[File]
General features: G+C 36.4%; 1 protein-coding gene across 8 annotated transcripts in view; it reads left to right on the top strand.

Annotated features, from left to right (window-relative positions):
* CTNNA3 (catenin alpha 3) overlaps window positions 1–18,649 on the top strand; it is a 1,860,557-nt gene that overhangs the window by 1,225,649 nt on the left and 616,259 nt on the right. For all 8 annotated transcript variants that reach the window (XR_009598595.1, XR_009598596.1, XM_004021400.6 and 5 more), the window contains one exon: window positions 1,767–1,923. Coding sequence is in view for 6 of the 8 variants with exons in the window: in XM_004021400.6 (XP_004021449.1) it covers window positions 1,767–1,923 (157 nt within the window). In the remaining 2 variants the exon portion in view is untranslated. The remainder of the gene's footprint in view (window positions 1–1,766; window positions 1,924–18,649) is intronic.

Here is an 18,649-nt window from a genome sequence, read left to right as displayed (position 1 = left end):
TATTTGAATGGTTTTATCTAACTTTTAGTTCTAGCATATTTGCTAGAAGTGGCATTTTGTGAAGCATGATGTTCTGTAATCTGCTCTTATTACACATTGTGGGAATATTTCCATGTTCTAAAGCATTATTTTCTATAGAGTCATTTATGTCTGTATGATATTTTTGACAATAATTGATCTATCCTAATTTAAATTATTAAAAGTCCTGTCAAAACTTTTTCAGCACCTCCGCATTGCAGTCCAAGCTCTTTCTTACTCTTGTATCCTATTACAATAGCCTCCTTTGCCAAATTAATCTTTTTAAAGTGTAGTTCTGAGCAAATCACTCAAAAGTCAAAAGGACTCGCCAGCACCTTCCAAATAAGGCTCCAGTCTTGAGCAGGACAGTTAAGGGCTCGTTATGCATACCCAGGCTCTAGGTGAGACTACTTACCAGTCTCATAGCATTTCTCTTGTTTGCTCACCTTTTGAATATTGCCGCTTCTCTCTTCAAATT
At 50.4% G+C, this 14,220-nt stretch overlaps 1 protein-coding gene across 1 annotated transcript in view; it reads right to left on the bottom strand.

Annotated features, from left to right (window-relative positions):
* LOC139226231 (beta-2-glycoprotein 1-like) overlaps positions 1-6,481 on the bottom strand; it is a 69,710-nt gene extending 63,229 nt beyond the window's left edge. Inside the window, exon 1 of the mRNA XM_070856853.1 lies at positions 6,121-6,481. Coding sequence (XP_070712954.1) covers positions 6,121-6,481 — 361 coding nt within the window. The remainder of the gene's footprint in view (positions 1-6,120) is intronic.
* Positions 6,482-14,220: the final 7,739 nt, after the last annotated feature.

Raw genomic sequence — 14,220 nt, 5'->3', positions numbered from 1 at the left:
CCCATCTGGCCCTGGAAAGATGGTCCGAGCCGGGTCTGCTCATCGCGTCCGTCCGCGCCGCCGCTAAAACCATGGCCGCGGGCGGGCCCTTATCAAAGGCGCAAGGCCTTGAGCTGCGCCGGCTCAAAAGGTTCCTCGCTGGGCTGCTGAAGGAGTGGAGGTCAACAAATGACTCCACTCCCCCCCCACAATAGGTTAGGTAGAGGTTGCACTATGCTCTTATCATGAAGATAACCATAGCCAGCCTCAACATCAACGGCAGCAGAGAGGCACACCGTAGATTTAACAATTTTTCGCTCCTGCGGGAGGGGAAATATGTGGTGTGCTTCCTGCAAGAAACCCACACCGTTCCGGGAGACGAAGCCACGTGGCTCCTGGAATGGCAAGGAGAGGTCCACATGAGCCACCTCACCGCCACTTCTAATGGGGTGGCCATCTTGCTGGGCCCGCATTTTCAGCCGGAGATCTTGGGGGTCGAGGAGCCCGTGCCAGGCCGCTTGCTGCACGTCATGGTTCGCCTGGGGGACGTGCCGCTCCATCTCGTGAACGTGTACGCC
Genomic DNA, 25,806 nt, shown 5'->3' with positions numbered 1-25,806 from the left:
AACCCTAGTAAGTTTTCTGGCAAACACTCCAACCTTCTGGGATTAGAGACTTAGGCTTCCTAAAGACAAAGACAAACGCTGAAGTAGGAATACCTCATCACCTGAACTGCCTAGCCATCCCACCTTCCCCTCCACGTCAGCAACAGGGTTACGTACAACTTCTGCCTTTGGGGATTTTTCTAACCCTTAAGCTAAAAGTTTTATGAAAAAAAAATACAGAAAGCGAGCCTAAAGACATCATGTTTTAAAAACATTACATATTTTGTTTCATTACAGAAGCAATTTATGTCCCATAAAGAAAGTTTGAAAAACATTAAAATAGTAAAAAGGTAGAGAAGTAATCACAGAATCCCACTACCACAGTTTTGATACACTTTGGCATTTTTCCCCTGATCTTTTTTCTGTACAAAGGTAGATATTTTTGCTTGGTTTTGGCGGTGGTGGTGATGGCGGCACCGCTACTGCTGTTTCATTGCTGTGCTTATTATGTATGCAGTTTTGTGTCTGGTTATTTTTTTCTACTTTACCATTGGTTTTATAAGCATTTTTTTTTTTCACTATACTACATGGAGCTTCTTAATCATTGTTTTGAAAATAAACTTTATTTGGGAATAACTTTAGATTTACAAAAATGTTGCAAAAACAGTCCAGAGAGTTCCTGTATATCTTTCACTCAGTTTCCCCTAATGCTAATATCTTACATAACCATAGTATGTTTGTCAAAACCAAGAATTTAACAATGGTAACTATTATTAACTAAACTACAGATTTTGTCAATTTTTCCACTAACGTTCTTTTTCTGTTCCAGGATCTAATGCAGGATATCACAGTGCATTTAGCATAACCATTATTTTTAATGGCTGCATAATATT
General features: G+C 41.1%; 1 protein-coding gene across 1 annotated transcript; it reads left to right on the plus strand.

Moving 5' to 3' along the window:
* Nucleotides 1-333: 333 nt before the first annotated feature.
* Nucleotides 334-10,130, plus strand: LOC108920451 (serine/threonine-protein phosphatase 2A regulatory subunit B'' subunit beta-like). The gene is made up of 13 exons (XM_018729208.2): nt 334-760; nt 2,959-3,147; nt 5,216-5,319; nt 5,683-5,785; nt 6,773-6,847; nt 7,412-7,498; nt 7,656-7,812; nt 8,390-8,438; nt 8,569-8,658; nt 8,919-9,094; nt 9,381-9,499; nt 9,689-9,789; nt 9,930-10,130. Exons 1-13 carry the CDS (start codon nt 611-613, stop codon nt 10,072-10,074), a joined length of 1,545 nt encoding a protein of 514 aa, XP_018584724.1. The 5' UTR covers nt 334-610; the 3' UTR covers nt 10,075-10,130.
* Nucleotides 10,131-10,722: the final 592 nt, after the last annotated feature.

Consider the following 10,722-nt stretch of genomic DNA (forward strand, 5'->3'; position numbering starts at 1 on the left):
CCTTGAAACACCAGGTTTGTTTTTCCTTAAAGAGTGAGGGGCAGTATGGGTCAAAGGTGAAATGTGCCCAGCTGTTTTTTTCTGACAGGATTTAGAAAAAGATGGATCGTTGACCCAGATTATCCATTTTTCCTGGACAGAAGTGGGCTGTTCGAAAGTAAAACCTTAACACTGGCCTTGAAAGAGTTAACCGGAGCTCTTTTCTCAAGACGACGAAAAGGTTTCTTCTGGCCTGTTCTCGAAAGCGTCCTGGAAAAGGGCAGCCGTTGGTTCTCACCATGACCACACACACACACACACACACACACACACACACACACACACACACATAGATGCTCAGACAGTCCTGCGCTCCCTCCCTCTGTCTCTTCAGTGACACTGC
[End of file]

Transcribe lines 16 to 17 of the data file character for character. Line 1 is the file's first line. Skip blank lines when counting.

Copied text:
* Nucleotides 1-333: 333 nt before the first annotated feature.
* Nucleotides 334-10,130, plus strand: LOC108920451 (serine/threonine-protein phosphatase 2A regulatory subunit B'' subunit beta-like). The gene is made up of 13 exons (XM_018729208.2): nt 334-760; nt 2,959-3,147; nt 5,216-5,319; nt 5,683-5,785; nt 6,773-6,847; nt 7,412-7,498; nt 7,656-7,812; nt 8,390-8,438; nt 8,569-8,658; nt 8,919-9,094; nt 9,381-9,499; nt 9,689-9,789; nt 9,930-10,130. Exons 1-13 carry the CDS (start codon nt 611-613, stop codon nt 10,072-10,074), a joined length of 1,545 nt encoding a protein of 514 aa, XP_018584724.1. The 5' UTR covers nt 334-610; the 3' UTR covers nt 10,075-10,130.